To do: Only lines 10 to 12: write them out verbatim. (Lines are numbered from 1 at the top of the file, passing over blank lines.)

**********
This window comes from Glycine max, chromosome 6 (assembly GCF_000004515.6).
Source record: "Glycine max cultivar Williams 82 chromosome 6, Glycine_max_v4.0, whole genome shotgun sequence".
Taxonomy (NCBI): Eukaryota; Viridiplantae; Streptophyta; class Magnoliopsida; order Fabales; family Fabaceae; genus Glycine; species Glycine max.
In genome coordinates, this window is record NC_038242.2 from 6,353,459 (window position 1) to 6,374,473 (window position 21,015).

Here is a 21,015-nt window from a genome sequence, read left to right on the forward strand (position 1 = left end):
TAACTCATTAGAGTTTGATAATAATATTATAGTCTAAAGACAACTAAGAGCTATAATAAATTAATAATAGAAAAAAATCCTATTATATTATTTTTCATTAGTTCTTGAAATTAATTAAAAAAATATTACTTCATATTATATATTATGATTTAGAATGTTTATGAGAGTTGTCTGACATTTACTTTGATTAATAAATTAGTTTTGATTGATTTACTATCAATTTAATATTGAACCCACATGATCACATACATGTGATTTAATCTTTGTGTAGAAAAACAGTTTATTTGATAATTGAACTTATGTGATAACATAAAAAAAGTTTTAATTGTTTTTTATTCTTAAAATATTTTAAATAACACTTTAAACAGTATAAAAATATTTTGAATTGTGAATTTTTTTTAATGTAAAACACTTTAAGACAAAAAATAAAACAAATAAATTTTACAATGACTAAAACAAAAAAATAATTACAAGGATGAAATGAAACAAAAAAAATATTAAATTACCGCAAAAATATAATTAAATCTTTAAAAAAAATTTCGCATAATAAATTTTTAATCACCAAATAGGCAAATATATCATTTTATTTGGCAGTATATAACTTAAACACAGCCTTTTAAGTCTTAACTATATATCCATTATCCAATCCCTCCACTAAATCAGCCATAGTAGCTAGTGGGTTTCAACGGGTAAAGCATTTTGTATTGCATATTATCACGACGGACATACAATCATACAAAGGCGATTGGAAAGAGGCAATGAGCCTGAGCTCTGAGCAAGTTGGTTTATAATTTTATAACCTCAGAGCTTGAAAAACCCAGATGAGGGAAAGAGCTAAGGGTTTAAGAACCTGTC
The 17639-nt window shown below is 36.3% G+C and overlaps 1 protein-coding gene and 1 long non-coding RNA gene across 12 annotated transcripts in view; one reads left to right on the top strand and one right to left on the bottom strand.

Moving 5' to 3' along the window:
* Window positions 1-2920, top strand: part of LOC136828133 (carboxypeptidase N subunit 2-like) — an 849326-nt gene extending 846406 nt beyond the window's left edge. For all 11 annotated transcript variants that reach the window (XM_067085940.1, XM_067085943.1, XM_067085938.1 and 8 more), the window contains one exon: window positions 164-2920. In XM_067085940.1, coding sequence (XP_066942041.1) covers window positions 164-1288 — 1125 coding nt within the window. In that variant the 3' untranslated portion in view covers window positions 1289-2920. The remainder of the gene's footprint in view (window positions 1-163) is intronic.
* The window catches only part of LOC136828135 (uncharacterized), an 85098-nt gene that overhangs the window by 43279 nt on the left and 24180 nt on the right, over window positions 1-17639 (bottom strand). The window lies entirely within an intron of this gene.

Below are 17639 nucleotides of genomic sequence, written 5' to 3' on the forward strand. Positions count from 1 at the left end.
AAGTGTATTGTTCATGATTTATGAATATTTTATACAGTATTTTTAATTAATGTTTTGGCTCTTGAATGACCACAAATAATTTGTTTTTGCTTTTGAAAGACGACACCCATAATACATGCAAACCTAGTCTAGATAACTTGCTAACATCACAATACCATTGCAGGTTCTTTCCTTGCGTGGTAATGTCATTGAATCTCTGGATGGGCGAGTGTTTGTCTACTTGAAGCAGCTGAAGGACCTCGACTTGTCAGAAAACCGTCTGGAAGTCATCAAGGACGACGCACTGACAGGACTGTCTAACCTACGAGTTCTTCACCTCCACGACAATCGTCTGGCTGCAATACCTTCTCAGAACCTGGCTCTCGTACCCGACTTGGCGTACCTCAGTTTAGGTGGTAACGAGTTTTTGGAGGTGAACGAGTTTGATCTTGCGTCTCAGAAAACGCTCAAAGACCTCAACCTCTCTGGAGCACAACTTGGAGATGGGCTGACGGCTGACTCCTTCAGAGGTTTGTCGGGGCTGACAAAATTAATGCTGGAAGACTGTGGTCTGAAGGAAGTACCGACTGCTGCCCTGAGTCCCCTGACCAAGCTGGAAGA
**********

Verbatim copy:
* The window catches only part of LOC136828135 (uncharacterized), an 85098-nt gene that overhangs the window by 43279 nt on the left and 24180 nt on the right, over window positions 1-17639 (bottom strand). The window lies entirely within an intron of this gene.

Below are 17639 nucleotides of genomic sequence, written 5' to 3' on the forward strand. Positions count from 1 at the left end.
AAGTGTATTGTTCATGATTTATGAATATTTTATACAGTATTTTTAATTAATGTTTTGGCTCTTGAATGACCACAAATAATTTGTTTTTGCTTTTGAAAGACGACACCCATAATACATGCAAACCTAGTCTAGATAACTTGCTAACATCACAATACCATTGCAGGTTCTTTCCTTGCGTGGTAATGTCATTGAATCTCTGGATGGGCGAGTGTTTGTCTACTTGAAGCAGCTGAAGGACCTCGACTTGTCAGAAAACCGTCTGGAAGTCATCAAGGACGACGCACTGACAGGACTGTCTAACCTACGAGTTCTTCACCTCCACGACAATCGTCTGGCTGCAATACCTTCTCAGAACCTGGCTCTCGTACCCGACTTGGCGTACCTCAGTTTAGGTGGTAACGAGTTTTTGGAGGTGAACGAGTTTGATCTTGCGTCTCAGAAAACGCTCAAAGACCTCAACCTCTCTGGAGCACAACTTGGAGATGGGCTGACGGCTGACTCCTTCAGAGGTTTGTCGGGGCTGACAAAATTAATGCTGGAAGACTGTGGTCTGAAGGAAGTACCGACTGCTGCCCTGAGTCCCCTGACCAAGCTGGAAGA